Colours Perspective

Bright Snow and Visibility

Since this is wintertime and you are shovelling snow on the bright snowy day clearing the driveway and the sidewalk. You spend some time outside, longer than usual, just staring at the snow. This season has something in common with the summer. It can be very bright outside. Some people might find it too bright, too.

Snow Blindness

Around wintertime snow blindness occurs when you are outside for too long with poor eye protection. The rays from the sun hit your eyes and vision may become distorted, blurred and colours may become weird too. Sometimes the snow might shift from white to light red if you are outside during the very sunny hours. The UV rays hit the snow doubling the amount of infrared light that your eyes would be consuming. The glistening snow might actually damage your eyes if you are not well prepared.

A sunny day at the side of a snowy field.
Source: Photo by Simon Matzinger on Unsplash

Snow blindness is a common form of photokeratitis. Too much UVA rays are beaming into your eyes making it hard to see. The snow can reflects around 80% of UV radiation from the sun making the glow brighter. You can also accidentally get a sunburn in the winter with this condition by burning the corneas in your eyes. The eyes would feel like sand got in them but they might be really irritated. Also tearing and not wanting to open the eyes. It’s not just from prolonged exposure in the snow, it could be caused by welding, tanning beds, floodlight and halogen lamps or light reflecting from large bodies of water or sand.

Glare can be extremely annoying and dangerous because you can’t see everything in front of you. A late-night snowfall could result in a morning of snowy roads and an afternoon of glaring snow. Eye strain, blurred visions, pain, temporary blindness and headaches are conditions that might be suffered in extremely lit places. When light bounces off the clean snow, it can create a light-induced “whiteout” of the area.

Snow Brightness

The amount of light the snow casts out is called the albedo. This is a non-dimensional and unitless quantity that measures how well the surface reflects solar energy. It is a range between 0 to 1. Zero means a perfect absorber which is incoming energy absorbed. For example, in the spring when the grass is green the albedo would be at 0.25 or 25% of the solar energy is being reflected. While one means a perfect reflector of incoming energy is reflected and not absorbed. The brightness can depend on the depth of the snow.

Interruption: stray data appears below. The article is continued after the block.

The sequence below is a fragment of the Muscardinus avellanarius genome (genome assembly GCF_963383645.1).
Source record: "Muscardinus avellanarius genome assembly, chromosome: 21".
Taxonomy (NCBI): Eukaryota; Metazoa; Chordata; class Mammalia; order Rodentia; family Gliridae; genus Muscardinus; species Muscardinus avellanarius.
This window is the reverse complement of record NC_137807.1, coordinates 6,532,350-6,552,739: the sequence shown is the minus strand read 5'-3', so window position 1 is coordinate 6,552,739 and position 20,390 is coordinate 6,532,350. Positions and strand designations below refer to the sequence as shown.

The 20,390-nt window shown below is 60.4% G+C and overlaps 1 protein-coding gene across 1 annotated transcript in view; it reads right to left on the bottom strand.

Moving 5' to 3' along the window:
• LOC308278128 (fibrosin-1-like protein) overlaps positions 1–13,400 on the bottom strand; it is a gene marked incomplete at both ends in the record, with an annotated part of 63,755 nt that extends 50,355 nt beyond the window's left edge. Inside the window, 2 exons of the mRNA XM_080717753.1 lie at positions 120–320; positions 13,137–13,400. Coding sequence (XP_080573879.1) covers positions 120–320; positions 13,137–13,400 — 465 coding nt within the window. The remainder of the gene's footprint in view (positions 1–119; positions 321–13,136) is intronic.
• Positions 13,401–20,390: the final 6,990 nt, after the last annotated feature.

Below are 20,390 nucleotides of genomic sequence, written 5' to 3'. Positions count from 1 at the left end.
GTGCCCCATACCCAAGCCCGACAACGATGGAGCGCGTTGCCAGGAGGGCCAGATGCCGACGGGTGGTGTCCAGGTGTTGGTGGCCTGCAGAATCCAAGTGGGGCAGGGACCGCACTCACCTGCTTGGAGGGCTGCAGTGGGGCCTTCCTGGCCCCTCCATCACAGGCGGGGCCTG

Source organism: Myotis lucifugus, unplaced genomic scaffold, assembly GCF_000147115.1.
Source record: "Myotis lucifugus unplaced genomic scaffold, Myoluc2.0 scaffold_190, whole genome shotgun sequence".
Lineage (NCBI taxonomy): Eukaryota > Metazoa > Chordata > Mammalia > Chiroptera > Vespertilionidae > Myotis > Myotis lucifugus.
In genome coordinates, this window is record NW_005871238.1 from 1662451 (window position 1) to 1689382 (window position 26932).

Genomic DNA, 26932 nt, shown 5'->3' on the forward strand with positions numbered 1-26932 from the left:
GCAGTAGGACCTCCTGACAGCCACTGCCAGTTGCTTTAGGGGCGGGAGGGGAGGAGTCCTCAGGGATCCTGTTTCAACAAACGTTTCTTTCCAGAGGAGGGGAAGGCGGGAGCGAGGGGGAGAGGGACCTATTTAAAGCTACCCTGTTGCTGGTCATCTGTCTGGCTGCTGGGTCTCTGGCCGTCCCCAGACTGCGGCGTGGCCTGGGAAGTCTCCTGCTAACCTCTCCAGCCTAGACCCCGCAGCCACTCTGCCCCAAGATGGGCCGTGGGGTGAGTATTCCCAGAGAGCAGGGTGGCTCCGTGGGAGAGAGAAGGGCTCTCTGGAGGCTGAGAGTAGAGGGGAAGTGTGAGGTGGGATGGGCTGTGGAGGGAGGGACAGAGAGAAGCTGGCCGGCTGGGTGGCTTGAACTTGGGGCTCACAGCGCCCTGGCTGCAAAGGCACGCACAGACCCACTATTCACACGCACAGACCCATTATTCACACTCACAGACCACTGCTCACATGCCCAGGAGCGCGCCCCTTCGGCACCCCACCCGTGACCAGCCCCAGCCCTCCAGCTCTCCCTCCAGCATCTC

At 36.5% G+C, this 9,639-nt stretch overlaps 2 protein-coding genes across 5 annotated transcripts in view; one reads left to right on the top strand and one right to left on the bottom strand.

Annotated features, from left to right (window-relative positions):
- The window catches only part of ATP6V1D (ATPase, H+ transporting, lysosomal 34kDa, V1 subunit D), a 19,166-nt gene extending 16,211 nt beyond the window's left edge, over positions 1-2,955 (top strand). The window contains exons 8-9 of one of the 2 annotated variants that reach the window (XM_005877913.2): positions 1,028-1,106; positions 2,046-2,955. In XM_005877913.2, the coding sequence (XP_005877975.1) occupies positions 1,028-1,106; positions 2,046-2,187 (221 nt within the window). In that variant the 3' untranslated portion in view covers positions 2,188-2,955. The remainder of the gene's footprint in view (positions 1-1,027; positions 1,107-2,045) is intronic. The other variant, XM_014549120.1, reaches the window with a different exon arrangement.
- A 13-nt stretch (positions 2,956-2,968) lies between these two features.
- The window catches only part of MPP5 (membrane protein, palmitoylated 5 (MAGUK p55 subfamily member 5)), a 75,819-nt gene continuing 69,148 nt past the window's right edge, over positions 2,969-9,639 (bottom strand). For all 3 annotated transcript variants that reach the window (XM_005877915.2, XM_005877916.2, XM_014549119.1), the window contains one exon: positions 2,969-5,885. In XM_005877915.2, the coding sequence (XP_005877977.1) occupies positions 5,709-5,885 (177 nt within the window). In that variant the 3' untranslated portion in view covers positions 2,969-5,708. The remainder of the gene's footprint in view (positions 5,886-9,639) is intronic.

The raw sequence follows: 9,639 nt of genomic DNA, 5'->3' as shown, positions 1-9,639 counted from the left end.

A snowy field with sparkling snow.
A snowy field with sparkling snow.
Source: Photo by Bob Canning on Unsplash

Fresh snow can be very bright when it first falls because it may not have any impurities like dirt, acid or soil to lessen the brightness of the powder. When the snow is sparkling, that’s the light from either the sun or other light source bouncing off of the snowmaking it glisten. The freshly fallen snow can glisten at 95% versus older snow at 80%. The brightness amount that a person might experience might come from the angle that are standing at.

Light rays from a particular angle would diffuse in multiple directions. Ideal diffuse reflection from light would obey Lambert’s cosine law. This law is when the intensity of light of either the luminous or the radiant is at the angle of θ between the direction of light and the surface. Snow is not always a Lambertian surface but it sometimes can come close. A snowy surface can be brighter than the sky because the illumination of the snow requires integration over the hemisphere. The Mach bands will cause further brightness or haloing of the snow.